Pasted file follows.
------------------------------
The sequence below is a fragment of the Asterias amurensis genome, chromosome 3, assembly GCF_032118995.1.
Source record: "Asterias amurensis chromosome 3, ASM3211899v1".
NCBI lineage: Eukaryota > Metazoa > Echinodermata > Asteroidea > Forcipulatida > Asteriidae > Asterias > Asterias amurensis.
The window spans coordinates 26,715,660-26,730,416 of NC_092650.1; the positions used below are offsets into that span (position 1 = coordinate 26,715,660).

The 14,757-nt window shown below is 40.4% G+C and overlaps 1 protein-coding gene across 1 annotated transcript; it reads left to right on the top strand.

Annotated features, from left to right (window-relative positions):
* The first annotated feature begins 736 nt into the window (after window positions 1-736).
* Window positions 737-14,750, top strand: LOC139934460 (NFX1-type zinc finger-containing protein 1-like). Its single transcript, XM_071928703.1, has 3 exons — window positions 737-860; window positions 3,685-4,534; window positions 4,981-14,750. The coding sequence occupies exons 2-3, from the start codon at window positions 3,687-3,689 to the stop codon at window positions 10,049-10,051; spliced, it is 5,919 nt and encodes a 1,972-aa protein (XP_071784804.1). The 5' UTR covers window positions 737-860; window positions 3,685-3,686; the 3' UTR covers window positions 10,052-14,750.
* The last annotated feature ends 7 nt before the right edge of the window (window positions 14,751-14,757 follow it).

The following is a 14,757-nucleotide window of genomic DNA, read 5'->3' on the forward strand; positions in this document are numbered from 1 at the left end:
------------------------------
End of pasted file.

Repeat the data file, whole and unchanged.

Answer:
The sequence below is a fragment of the Asterias amurensis genome, chromosome 3, assembly GCF_032118995.1.
Source record: "Asterias amurensis chromosome 3, ASM3211899v1".
NCBI lineage: Eukaryota > Metazoa > Echinodermata > Asteroidea > Forcipulatida > Asteriidae > Asterias > Asterias amurensis.
The window spans coordinates 26,715,660-26,730,416 of NC_092650.1; the positions used below are offsets into that span (position 1 = coordinate 26,715,660).

The 14,757-nt window shown below is 40.4% G+C and overlaps 1 protein-coding gene across 1 annotated transcript; it reads left to right on the top strand.

Annotated features, from left to right (window-relative positions):
* The first annotated feature begins 736 nt into the window (after window positions 1-736).
* Window positions 737-14,750, top strand: LOC139934460 (NFX1-type zinc finger-containing protein 1-like). Its single transcript, XM_071928703.1, has 3 exons — window positions 737-860; window positions 3,685-4,534; window positions 4,981-14,750. The coding sequence occupies exons 2-3, from the start codon at window positions 3,687-3,689 to the stop codon at window positions 10,049-10,051; spliced, it is 5,919 nt and encodes a 1,972-aa protein (XP_071784804.1). The 5' UTR covers window positions 737-860; window positions 3,685-3,686; the 3' UTR covers window positions 10,052-14,750.
* The last annotated feature ends 7 nt before the right edge of the window (window positions 14,751-14,757 follow it).

The following is a 14,757-nucleotide window of genomic DNA, read 5'->3' on the forward strand; positions in this document are numbered from 1 at the left end: